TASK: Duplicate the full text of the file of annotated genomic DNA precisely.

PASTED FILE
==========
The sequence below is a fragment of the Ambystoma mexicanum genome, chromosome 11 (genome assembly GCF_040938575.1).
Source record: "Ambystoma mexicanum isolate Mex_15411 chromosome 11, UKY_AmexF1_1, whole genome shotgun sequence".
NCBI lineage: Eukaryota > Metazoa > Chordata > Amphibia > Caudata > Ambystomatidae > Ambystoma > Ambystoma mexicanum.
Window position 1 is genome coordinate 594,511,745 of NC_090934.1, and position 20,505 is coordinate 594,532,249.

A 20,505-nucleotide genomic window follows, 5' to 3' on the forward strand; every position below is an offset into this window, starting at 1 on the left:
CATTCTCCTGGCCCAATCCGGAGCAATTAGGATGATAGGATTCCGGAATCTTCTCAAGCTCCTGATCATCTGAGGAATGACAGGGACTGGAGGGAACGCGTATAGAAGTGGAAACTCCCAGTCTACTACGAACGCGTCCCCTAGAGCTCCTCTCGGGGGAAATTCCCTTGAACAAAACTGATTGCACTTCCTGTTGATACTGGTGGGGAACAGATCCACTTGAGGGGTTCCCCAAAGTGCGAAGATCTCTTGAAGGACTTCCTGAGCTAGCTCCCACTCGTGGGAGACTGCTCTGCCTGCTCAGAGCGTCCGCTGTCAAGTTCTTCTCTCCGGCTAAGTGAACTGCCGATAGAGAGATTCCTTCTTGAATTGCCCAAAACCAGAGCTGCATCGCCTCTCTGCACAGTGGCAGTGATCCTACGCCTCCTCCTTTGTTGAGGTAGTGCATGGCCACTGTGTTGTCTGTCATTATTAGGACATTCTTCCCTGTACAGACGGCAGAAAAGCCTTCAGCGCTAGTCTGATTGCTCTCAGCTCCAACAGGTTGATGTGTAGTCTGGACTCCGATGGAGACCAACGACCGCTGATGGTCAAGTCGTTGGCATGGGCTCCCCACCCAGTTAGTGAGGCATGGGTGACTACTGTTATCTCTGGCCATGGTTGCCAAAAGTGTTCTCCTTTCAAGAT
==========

The sequence below is a fragment of the Ambystoma mexicanum genome, chromosome 11 (genome assembly GCF_040938575.1).
Source record: "Ambystoma mexicanum isolate Mex_15411 chromosome 11, UKY_AmexF1_1, whole genome shotgun sequence".
NCBI lineage: Eukaryota > Metazoa > Chordata > Amphibia > Caudata > Ambystomatidae > Ambystoma > Ambystoma mexicanum.
Window position 1 is genome coordinate 594,511,745 of NC_090934.1, and position 20,505 is coordinate 594,532,249.

A 20,505-nucleotide genomic window follows, 5' to 3' on the forward strand; every position below is an offset into this window, starting at 1 on the left:
CATTCTCCTGGCCCAATCCGGAGCAATTAGGATGATAGGATTCCGGAATCTTCTCAAGCTCCTGATCATCTGAGGAATGACAGGGACTGGAGGGAACGCGTATAGAAGTGGAAACTCCCAGTCTACTACGAACGCGTCCCCTAGAGCTCCTCTCGGGGGAAATTCCCTTGAACAAAACTGATTGCACTTCCTGTTGATACTGGTGGGGAACAGATCCACTTGAGGGGTTCCCCAAAGTGCGAAGATCTCTTGAAGGACTTCCTGAGCTAGCTCCCACTCGTGGGAGACTGCTCTGCCTGCTCAGAGCGTCCGCTGTCAAGTTCTTCTCTCCGGCTAAGTGAACTGCCGATAGAGAGATTCCTTCTTGAATTGCCCAAAACCAGAGCTGCATCGCCTCTCTGCACAGTGGCAGTGATCCTACGCCTCCTCCTTTGTTGAGGTAGTGCATGGCCACTGTGTTGTCTGTCATTATTAGGACATTCTTCCCTGTACAGACGGCAGAAAAGCCTTCAGCGCTAGTCTGATTGCTCTCAGCTCCAACAGGTTGATGTGTAGTCTGGACTCCGATGGAGACCAACGACCGCTGATGGTCAAGTCGTTGGCATGGGCTCCCCACCCAGTTAGTGAGGCATGGGTGACTACTGTTATCTCTGGCCATGGTTGCCAAAAGTGTTCTCCTTTCAAGAT